Oh, yeah, I mean, that’s obviously it’s a really, you know, I, you know, drifting into what’s topical and what’s moving is, I think, important and, you know, we’re, as a smaller fund, you know, being able to be nimble is definitely an important part of our process. So, yeah, I think it’s interesting because, you know, it’s a big market opportunity, right. I mean, like Coronavirus is taking away, you know, trillions of dollars of GDP and so like, betting against a company with a small chance of success, just because it’s valued at a billion dollars or whatever, is potentially a tricky proposition. And novio is a company that, you know, we’re not particularly involving, we have a very tiny residual options position. There. But it’s interesting because, you know, that was that was a battleground stock that a lot of people got involved with early on and I can see like, you know, kind of both sides have been points, it’s like, on the one hand, they have never made a vaccine that has actually come to market or any product that’s come to market for that matter. On the other hand, they actually did have a, you know, a phase one trial and murderers that was was pretty decent. You know, we’re like, kind of roughly 70% of the patients had, you know, some sort of T cell response to to their vaccine and their clinical which was published in a good journal, I forget if it’s New England Journal, or wherever it was, you know, it had a very strong publication behind it. And so, you know, novia is an interesting company in that, you know, it’s kind of a junky company with a history of being promotional and really promising too much. And yet, you know, even if they came out with kind of a mediocre vaccine, you know, that’s one that would potentially be valuable. And so that’s something that we haven’t, we haven’t been super excited about shorting them. And their delivery mechanism is very problematic and that they use this weird thing where they basically like take some needles and shock the vaccine into your tissues, which is not it’s kind of a painful delivery mechanism and it’s, and more importantly, like it’s, it’s very clunky like you have to you can’t just distribute single files or single two syringes you have to have this clunky clunky delivery mechanism and so it’s pretty problematic this slide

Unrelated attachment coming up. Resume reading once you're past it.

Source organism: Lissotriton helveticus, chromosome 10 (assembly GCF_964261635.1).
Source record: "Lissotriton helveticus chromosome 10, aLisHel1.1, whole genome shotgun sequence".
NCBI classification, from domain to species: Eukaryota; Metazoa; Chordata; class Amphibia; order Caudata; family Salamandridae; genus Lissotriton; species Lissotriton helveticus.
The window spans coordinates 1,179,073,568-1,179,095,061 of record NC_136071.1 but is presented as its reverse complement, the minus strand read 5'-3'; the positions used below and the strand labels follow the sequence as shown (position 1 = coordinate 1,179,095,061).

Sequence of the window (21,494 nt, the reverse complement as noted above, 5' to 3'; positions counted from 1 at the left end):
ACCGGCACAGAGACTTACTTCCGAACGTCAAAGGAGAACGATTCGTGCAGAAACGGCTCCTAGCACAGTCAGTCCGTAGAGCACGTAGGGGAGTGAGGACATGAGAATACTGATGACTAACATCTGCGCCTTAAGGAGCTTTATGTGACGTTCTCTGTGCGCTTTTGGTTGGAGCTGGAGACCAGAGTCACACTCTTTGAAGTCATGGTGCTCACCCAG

Nathaniel E. Baker 24:35
I-N-O. Yeah Talk is something like quadrupled since it has grown into some day trader vehicle and, you know, you get I mean, there’s so much like, you know, sources reflexivity in these two like, stock goes up, and then a company is pretty starved for capital, all of a sudden, you know, day traders are trading 100% of the float every day. It’s fairly easy to have at the money stock offerings. And so these relatively junky, not commercially viable, terrible ish companies that are not good enterprises can all of a sudden, you know, raise a lot of cash for themselves. And so they become, like, fairly unattractive on the short side pretty quickly
You have a small position as a short you said?
Chris Brown 25:22
we have we have we actually have just a small residual options position and there was a time when that stock first blew out where the options volatility just got to be so high that it was kind of irresistible not to write both puts and calls. And so that’s, that’s basically our position in inovio is where we still have a little bit of a short and some of the options there.